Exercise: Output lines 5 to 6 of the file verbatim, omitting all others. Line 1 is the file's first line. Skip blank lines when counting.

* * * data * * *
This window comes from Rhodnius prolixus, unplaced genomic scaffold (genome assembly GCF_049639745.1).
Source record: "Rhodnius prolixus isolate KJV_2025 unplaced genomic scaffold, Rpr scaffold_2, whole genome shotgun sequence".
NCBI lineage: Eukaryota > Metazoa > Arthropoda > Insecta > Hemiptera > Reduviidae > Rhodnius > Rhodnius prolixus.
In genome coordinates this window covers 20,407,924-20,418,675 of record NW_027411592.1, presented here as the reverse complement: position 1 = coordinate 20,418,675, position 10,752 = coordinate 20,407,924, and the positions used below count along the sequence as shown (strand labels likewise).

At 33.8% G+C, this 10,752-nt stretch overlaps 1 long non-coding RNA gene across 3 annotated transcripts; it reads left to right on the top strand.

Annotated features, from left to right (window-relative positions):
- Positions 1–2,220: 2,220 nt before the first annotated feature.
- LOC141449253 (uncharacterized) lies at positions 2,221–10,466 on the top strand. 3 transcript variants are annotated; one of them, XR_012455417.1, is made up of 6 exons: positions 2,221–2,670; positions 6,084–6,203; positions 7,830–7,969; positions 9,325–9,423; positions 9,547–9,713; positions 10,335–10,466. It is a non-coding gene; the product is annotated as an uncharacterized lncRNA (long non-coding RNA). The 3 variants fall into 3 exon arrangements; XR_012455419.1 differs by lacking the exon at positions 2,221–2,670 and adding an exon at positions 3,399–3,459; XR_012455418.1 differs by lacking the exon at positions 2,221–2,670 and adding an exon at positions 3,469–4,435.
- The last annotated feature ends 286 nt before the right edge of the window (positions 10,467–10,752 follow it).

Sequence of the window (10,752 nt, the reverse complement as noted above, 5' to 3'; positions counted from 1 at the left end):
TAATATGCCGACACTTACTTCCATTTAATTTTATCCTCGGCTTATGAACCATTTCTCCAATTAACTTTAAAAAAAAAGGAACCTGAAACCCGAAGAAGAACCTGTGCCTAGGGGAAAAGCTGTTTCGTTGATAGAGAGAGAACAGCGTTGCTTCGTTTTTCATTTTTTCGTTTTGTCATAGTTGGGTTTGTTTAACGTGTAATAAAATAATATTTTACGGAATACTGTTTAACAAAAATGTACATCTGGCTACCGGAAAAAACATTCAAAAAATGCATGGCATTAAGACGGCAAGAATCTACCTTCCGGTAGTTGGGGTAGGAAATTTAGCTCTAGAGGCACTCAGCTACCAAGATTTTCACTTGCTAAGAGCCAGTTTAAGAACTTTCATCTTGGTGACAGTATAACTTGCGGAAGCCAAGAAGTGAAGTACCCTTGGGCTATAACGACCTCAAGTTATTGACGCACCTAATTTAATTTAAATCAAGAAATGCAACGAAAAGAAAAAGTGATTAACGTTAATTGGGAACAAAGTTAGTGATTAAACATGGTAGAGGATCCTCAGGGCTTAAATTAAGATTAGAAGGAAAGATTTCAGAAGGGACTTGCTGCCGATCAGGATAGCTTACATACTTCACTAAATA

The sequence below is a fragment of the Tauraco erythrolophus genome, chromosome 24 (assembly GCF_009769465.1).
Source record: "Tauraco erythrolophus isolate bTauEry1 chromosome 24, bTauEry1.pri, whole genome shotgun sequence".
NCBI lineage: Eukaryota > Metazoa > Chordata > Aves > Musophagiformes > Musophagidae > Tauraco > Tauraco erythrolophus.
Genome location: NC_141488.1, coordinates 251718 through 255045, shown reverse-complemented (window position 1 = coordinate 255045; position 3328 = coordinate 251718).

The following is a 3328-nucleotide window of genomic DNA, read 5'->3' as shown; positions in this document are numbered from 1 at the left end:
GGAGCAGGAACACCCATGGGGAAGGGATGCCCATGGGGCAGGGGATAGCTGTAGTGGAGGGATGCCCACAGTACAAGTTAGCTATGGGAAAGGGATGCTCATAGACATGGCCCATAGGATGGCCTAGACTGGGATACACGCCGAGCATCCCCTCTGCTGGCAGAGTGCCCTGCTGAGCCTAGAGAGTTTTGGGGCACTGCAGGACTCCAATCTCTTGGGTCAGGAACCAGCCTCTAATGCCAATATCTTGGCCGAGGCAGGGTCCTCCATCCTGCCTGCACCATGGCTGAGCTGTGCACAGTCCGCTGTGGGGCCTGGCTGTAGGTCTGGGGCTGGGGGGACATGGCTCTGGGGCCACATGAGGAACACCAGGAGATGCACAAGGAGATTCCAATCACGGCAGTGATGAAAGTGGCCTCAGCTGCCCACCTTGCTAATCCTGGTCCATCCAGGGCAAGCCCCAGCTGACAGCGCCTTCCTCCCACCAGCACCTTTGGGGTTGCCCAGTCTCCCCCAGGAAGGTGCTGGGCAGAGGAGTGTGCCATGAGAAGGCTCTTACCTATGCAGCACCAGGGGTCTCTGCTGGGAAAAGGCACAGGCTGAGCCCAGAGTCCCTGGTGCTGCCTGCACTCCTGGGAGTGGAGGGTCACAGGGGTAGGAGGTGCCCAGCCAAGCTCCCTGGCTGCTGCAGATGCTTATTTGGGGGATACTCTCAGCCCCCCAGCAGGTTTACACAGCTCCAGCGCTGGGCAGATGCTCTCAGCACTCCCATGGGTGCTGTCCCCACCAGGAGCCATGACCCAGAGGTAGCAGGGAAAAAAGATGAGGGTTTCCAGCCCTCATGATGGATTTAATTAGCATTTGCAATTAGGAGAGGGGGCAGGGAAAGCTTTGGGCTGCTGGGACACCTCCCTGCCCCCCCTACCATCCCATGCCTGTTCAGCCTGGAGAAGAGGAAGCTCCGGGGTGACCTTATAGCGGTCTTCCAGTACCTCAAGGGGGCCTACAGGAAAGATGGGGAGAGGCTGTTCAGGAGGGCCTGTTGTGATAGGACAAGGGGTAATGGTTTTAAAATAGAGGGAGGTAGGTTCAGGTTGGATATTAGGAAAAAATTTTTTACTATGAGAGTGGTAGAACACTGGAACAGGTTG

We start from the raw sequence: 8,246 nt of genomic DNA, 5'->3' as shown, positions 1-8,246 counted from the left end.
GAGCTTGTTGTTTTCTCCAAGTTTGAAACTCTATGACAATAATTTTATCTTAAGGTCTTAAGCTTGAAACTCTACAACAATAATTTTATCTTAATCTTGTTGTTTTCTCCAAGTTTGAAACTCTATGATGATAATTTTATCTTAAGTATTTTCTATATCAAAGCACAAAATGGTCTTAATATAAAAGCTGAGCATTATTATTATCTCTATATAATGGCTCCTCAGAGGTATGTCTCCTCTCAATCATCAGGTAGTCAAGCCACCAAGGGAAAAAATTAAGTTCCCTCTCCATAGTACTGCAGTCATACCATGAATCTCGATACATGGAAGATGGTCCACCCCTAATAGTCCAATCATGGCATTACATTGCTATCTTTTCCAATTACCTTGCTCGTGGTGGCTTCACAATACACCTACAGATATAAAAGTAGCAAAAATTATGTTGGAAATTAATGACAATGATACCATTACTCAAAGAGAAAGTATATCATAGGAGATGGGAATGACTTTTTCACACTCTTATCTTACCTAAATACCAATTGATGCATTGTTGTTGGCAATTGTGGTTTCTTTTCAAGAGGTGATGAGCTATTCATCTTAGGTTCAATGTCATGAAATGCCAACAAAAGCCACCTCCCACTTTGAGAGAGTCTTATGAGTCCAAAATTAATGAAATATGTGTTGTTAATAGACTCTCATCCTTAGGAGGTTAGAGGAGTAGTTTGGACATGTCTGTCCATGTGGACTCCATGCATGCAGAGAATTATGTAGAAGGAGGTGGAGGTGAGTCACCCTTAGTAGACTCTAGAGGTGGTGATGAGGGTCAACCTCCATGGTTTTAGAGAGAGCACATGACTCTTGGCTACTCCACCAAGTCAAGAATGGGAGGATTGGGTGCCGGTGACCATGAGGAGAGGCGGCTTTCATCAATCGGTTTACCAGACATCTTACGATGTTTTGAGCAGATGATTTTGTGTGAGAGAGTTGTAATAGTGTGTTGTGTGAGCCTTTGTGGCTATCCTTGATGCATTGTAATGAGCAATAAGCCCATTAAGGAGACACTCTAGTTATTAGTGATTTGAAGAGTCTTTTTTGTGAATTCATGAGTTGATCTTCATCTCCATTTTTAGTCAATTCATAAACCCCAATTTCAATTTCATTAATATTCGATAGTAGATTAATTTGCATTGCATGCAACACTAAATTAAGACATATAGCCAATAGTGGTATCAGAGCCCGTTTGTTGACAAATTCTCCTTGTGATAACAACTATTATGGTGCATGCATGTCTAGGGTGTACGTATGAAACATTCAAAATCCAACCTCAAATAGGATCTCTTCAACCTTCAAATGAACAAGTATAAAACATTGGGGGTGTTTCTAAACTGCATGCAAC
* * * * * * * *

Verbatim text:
At 33.8% G+C, this 10,752-nt stretch overlaps 1 long non-coding RNA gene across 3 annotated transcripts; it reads left to right on the top strand.

Annotated features, from left to right (window-relative positions):